November 16 – November 22, 2020
Belarus-Russia relations

Belarus-Russia: no pain, no gain

The situation got worse
Belarus-Russia: no pain, no gain

By Anatol Pankouski

Belarusian-Russian relations have somewhat chilled, marking the likely next stage of “tainted relations”. Some analysts anticipate such a development, linking it, on the one hand, with the upcoming talks on Russian energy supplies, and on the other, with constitutional reforms in Belarus.

Last week was uneventful for bilateral relations or high-profile statements, except for Russian president’s press secretary Peskov saying that the Kremlin was watching closely the developments in Belarus and would like to “see her stable”. He also indirectly wished the “younger brother” to overcome the political crisis, noting that “cruelty that was not provoked by any actions of the protesters, of course, such cruelty is undesirable and unacceptable.”

The expected gas supply talks between Belarus and Russia did not commence last week, or at least, not publicly. Consequently, smoke and mirrors are yet to come. Experts anticipate a crescendo sometime around the New Year.

Oil talks have commenced, but so far, they do not bode well for the parties. This is evidenced by Minsk’s intention to increase the oil transit tariff by 25%, of which she informed Russia last week with a reference to reduced proceeds in 2020 due to a decrease in oil pumping from Russia in connection with the OPEC + agreement.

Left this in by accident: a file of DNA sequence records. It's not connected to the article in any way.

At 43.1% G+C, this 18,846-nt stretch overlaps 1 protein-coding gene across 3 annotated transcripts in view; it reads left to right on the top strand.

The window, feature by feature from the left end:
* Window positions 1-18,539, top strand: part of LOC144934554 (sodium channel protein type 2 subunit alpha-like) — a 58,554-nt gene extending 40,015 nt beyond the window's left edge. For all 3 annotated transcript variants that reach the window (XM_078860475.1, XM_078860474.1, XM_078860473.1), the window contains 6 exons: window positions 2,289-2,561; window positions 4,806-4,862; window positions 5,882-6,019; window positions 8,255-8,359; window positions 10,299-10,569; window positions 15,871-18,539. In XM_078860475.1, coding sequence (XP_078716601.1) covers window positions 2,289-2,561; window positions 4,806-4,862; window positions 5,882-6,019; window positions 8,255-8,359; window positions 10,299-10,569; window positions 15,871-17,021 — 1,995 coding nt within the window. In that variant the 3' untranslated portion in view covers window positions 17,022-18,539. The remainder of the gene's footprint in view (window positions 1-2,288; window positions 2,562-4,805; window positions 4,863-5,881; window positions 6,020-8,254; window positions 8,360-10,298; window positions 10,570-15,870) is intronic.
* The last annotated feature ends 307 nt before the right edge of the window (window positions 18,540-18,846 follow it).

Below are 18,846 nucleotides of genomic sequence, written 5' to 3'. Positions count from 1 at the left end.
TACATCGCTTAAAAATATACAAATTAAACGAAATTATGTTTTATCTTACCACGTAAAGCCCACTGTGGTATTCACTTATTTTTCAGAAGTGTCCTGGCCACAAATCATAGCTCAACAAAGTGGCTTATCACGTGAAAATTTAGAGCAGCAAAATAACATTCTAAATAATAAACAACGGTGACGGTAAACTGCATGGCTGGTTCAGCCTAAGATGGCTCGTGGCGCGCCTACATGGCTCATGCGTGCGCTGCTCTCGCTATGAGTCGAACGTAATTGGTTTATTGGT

In turn, Russia, represented by Alexander Novak, who was recently promoted, believes that oil supplies to Belarus are carried out on mutually beneficial and fair terms. In other words, Russia does not intend to consider compensation for the tax manoeuvre and/or readjust oil prices downward. However, Novak believes that Belarus yet must ensure a fair balance: to arrange the export of oil products through Russian ports in the Baltic. The Russian Transport Ministry is working on tariffs proposal for the meeting between Mishustin and Halauchanka in early December.

Hence, the tension in bilateral relations is building up. In anticipation of Russian Foreign Minister Lavrov’s visit to Minsk, Kommersant published an analysis of how Lukashenka’s rigid negotiating skills could lead to economic losses for Russia.

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Once a week, in coordination with a group of prominent Belarusian analysts, we provide analytical commentaries on the most topical and relevant issues, including the behind-the-scenes processes occurring in Belarus. These commentaries are available in Belarusian, Russian, and English.

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